Egyptian television reporter Mona Iraqi posted images of the raid on Facebook revealing “the biggest den of perversions in the heart of Cairo.”

According to Iraqi, her team had notified police “about what is happening in the baths” on December 3rd but Al-Qahira wal Nas television waited to broadcast their report “to give security institutions a chance to close down the baths.” She added that the group of men were “caught in the act during a group sex party” and “immediately transported to the prosecution with no clothes.”

She has promised to reveal “the whole story of the dens spreading AIDS in Egypt” tomorrow.

The arrests come as part the crackdown on LGBT rights under President Abdel Fattah el-Sisi.

In September, Grindr sent a message to all Egyptian users warning that police officers may be “posing as LGBT on social media to entrap you.”

On November 1st, eight men were sentenced to three years in prison after taking part in an alleged same-sex wedding which was recorded and posted to YouTube.

European Union Rules Asylum Seeker Tests For Homosexuality Unlawful


The European Court of Justice (ECJ) today ruled that gay asylum seekers do not need to undergo a test to prove they are homosexual, reports Big News Network.

The ECJ had ruled last year that persecuted gay people from Africa have grounds for asylum.

Due to severe anti-gay laws in a number of African countries there has been an increase in the number of asylum seekers in the European Union (EU).

The decision came after three men failed in their attempts to seek asylum in the Netherlands after the Dutch court ruled they had not proved their sexuality.

The ECJ said determination of a refugee's sexuality must be in accord with EU law and cannot infringe on rights to privacy and dignity. The court added authorities can discuss sexual matters with asylum seekers but cannot ask about personal sexual practices or demand "medical tests" or recordings of sexual acts.

However, the court also found that although “the starting point in the process of assessment,” a mere declaration of homosexuality, is insufficient grounds for asylum.

In September, Egypt’s Forensic Medicine Authority found that nine men are “not homosexuals” after they had appeared in a recording of a “gay marriage”.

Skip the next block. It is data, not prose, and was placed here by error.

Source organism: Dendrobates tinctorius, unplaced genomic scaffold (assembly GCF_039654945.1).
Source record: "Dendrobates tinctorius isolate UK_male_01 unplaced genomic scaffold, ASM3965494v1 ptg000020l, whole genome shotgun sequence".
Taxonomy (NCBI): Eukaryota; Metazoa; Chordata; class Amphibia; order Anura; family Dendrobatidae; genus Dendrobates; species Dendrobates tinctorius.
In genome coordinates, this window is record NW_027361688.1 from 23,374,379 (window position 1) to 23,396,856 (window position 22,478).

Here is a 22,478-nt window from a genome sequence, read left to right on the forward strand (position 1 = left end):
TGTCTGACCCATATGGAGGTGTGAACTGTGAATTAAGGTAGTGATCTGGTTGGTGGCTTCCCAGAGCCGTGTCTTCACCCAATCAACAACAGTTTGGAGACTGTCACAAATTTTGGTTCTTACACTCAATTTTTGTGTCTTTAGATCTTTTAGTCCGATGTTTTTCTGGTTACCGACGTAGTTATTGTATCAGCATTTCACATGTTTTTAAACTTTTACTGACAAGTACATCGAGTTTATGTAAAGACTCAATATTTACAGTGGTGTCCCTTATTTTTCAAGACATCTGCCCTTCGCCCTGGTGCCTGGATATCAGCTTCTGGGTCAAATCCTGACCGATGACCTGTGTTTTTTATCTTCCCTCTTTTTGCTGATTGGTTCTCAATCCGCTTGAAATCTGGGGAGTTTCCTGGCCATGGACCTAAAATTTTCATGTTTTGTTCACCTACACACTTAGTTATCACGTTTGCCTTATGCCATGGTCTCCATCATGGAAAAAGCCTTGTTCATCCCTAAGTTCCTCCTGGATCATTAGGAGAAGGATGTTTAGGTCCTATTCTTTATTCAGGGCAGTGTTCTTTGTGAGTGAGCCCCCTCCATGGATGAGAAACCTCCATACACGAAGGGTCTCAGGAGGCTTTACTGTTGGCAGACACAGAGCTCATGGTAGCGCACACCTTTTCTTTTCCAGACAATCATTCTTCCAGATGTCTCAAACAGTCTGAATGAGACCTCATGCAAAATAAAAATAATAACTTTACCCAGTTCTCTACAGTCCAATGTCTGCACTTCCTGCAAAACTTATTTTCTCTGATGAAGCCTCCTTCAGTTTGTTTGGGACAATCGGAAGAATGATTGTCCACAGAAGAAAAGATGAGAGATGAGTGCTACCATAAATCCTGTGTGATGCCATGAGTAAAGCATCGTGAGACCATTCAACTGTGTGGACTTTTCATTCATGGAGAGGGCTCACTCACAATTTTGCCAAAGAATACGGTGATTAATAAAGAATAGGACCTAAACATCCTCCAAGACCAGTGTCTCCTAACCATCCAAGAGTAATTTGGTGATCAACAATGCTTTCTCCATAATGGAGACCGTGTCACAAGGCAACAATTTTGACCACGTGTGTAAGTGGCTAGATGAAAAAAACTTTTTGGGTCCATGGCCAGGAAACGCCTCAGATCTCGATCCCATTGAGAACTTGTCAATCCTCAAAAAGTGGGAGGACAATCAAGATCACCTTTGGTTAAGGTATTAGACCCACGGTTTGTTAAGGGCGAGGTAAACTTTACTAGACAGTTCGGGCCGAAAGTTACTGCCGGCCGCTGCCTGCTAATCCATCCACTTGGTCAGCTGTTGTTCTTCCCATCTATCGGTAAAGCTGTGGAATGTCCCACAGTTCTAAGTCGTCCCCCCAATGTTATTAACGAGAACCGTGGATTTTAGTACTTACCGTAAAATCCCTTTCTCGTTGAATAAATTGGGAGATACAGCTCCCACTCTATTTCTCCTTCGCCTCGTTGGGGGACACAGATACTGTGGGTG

#StandForEgyptLGBT Embassy Protests Slated For October 18th

EgyptLast month eight gay Egyptian men were arrested and “tested for homosexuality” after appearing in a video in showing a gay marriage. Though homosexuality is not explicitly illegal within the country, authorities cited “inciting debauchery” as their reasoning behind bringing the men to trial.

Queer-rights supporters have rallied in response to the men’s arrests, organizing coordinated both physical and online protests on various social networking platforms around the hastags  #StandForEgyptLGBT and #SolidarityWithEgyptLGBT.

"We invite you to participate in the demonstration that will take place on 18 October 2014 in front of every Egyptian embassy around the world [if accessible] to protest against human rights violations committed by the Egyptian government,” Solidarity With Egypt organizers wrote in an online statement. “relying on unlawful and unethical media tools, towards those of differing sexual orientations and gender identities."

#StopBlueCoat, a third hashtag protesters are rallying behind is a direct reference to Blue Coat Systems, an American security firm based in California that is responsible for providing Egypt with much of its surveillance technology. Blue Coat recently began the process of distancing itself from its Egyptian business connections facing backlash following a Buzzfeed article.